TBO.com: Tampa Bay Online, The Tampa Tribune and The Tampa Times - breaking news and weather.
Monday, Dec 22, 2014
Business News

Anticipation builds as Trader Joe's set for Tampa opening

By
Published:   |   Updated: March 19, 2014 at 01:52 PM

View allPage 1 of 2 | Next page

Page 2 of 2 | View all Previous page

Will you shop at Trader Joe's?

Yes, can't wait
64%
Maybe
20%
No
15%

Total Votes: 168

Until Trader Joe's opens Friday in Tampa, Cynthia Olszewski is more than willing to drive an hour from Tampa to Sarasota to shop at the Trader Joe's there. Michelle Bauer of St. Petersburg does, too. Robert Wagner drives 45 miles from Port Charlotte to the Sarasota store, which he says makes him only half the fanatic his daughter is.

“My daughter, she's here all the time,” Wagner says, standing in the back parking lot behind the Sarasota store because that's the only open parking space he could find nearby. “We knew Trader Joe's from when we lived up north, and it's just exceptional.”

Ask loyal Trader Joe's shoppers what makes the store so special and they'll rattle off a long list. The quirky products. The huge selection of organic or gluten-free or artificial-ingredient-free foods. But one thing that particularly thrills them is the “Treasure hunt.” Unlike a traditional, large grocery store where nearly every item stays on the shelf from week to week, Trader Joe's regularly brings in special, temporary items. One week, it's a specialty cheese, the next a new Chai tea and a juice blend.

“I'm an impulse buyer and I love to try something different so I usually buy more than anticipated,” Olszewski said. “If my husband notices an unusual item in the fridge or pantry, he says 'Let me guess ...Trader Joe's.'”

The California-based Trader Joe's — which also has announced plans for a store in St. Petersburg — does not try to be everything to all shoppers. The stores average about 15,000 square feet, roughly the size of a Walgreen's drug store. Most of the inventory is Trader Joe's own brand, and it is very selective. Instead of six brands and sizes of paper towels, there is one — Trader Joe's brand, $3.99 for three rolls. Instead of 20 different cereals, there are five or six, mostly organic or health-minded or unusual. Somewhat like a Costco that brings in special items for a short period of time, Trader Joe's will cycle in quirky new products week to week. Last week, that included a Tunisian olive oil for $9.99, a jar of small peppers stuffed with olives for $3.49, and a coffee/cocoa mix jar for $5.99.

Most price tags and signs in the store are a hand-drawn genre, and Trader Joe's advertises with its own independent-spirit-theme approach.

“Welsh coal miners (or “Colliers”) of the Industrial Revolution learned that the flavor of a cheese sandwich could cut through the dust they'd been breathing since before dawn,” the company said in its weekly flier recently. “At Trader Joe's, we may have never worked the black seam, but we do appreciate the benefits of a good cheese. And, our Collier's Welsh Cheddar is probably the finest example of what real Cheddar can be!”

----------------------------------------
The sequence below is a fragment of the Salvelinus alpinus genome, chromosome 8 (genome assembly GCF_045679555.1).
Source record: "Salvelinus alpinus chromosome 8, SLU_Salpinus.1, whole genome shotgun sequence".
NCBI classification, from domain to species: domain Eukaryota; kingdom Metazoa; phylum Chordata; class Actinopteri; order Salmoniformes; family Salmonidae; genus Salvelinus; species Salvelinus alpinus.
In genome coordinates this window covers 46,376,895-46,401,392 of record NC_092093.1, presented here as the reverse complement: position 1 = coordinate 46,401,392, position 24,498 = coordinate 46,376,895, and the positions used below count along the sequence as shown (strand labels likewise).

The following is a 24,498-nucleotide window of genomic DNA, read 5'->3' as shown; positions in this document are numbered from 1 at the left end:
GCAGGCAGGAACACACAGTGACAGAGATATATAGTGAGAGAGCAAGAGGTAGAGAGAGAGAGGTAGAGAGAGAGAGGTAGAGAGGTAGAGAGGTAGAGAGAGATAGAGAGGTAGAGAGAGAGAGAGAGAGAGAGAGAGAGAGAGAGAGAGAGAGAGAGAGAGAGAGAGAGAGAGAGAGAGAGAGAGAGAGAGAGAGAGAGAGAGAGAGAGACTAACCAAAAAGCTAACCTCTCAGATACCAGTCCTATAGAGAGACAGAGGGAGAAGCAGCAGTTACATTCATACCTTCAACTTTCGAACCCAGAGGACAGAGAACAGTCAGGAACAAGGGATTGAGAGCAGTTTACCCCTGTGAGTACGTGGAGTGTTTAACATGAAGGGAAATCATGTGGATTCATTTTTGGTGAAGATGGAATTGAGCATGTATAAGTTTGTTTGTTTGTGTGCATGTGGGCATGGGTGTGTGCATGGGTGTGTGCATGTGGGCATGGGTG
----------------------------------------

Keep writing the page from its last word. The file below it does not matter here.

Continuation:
“I found a perfectly fine sparkling wine the other week that's great for a mimosa,” said Michelle Bauer, founder of the Common Language public relations firm in St. Petersburg. “Every time I end up in Sarasota for business, I bring along my refrigerated Trader Joe's bags and fill up my trunk.”

Trader Joe's cycles in many new wines, but the staple item that draws crowds is the “Charles Shaw Blend,” for $2.99, more commonly known as “Three Buck Chuck” by local fans.

Other more regular staples include a wide variety of frozen foods, including a Channa Masala Indian dinner for $3.49 and a vegetarian pizza for $4.49.

And quirkiness is a big part of the draw for Olszewski. “Things that seem to jump into my cart,” she said, include dark chocolate cherry ciabatta rolls, cinnamon roll bread, marcona almonds, refrigerated tamales (if available), and turkey meatballs.

Prices might be somewhat higher than traditional grocery stores on some items, but not dramatically so. A dozen large eggs cost $2.79. A 14-ounce pack of strawberries was $2.99.

“I don't really shop at Publix anymore,” Jean Arnold said while loading up her car at the Trader Joe's in Sarasota. “Maybe I'll go in there for something if I'm on the way, but I get most of my things at Costco, or the farmer's market and here. The frozen food is unbelievable, and there's always something different. You're lucky that you're getting one near you now.”

That store in Tampa opens at 8 a.m. Friday morning at 3808 W. Swann Ave.

rmullins@tampatrib.com

(813) 259-7919

Twitter: @DailyDeadline

View allPage 1 of 2 | Next page

Page 2 of 2 | View all Previous page

Subscribe to The Tampa Tribune

Comments